Project coordinator, Fiona Moolla of the English Department, contacted CIECT to assist with the creation of an interactive online environment within the Ikamva (Sakai platform) which will enable students to navigate content, focusing on basic skills of academic writing and effective language use.
The Project Coordinator worked closely with professional Language Consultants who were responsible to develop the content for each section. Various blocks focus on correcting common language errors which occur in student submissions and interactively encourage the fundamentals of good academic essay writing. Each block presents the basic principles involved and thereafter tests students’ knowledge through a series of self-correcting exercises.
NB: Lecturers and tutors may refer students who are struggling with essay writing to the interactive online programme. It should be noted that students are able to access the programme asynchronously (independently, at their own pace and time). Students are also able to engage in a particular test (linked to a block) – as many times as required. The system automatically grades the test and provides online results.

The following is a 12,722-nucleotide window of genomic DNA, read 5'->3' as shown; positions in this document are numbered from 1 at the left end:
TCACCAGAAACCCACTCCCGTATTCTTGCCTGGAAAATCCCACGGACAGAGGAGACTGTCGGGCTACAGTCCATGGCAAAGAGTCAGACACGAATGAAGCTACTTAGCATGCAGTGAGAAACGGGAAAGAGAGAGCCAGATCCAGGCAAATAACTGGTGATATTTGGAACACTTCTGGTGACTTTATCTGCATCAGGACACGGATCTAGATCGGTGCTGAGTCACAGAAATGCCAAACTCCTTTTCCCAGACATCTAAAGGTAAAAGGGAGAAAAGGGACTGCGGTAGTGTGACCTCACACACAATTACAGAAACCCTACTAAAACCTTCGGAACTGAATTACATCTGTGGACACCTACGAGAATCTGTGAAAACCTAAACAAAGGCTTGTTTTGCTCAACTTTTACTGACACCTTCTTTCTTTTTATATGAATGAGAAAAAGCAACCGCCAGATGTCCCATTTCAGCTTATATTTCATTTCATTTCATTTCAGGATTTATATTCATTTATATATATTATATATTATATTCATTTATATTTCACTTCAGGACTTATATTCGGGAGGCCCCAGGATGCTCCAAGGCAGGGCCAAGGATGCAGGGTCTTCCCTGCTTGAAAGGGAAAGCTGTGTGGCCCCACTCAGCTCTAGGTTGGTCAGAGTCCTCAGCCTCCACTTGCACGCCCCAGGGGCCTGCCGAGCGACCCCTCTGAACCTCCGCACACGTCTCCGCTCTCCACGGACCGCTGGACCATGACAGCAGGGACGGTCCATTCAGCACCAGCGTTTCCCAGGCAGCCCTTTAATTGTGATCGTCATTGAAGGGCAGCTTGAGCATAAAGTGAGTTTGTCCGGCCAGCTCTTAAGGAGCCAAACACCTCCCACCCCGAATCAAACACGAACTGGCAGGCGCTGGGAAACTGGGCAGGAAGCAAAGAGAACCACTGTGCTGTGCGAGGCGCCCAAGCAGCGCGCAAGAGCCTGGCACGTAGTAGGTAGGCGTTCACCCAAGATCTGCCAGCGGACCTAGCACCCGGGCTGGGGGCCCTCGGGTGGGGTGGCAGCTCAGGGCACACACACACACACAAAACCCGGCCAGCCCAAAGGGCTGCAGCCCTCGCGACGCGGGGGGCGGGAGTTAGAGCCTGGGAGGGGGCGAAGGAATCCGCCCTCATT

In the literature, Krause (2006:203) emphasises that “Although face-to-face contact with teaching faculty remains crucial in developing students’ academic writing skills, there is a place, too, for judicious use of online technologies to provide support in this area. Many studies exploring the use of Web-based programs as an adjunct to traditional forms of delivery have reported high levels of student satisfaction with online delivery (Ellis, 2000; Gluck, Vialle, Lysaught, & Larkin, 1998).” She also notes that “First-year students confirm that they appreciate online delivery as a very useful scaffolding device that in effect helps to induct them into the discipline and its writing conventions. However, they strongly argue for the need for social interaction with faculty and peers as they struggle to come to terms with the language of the academy and define its discourse” (Krause, 2006:217).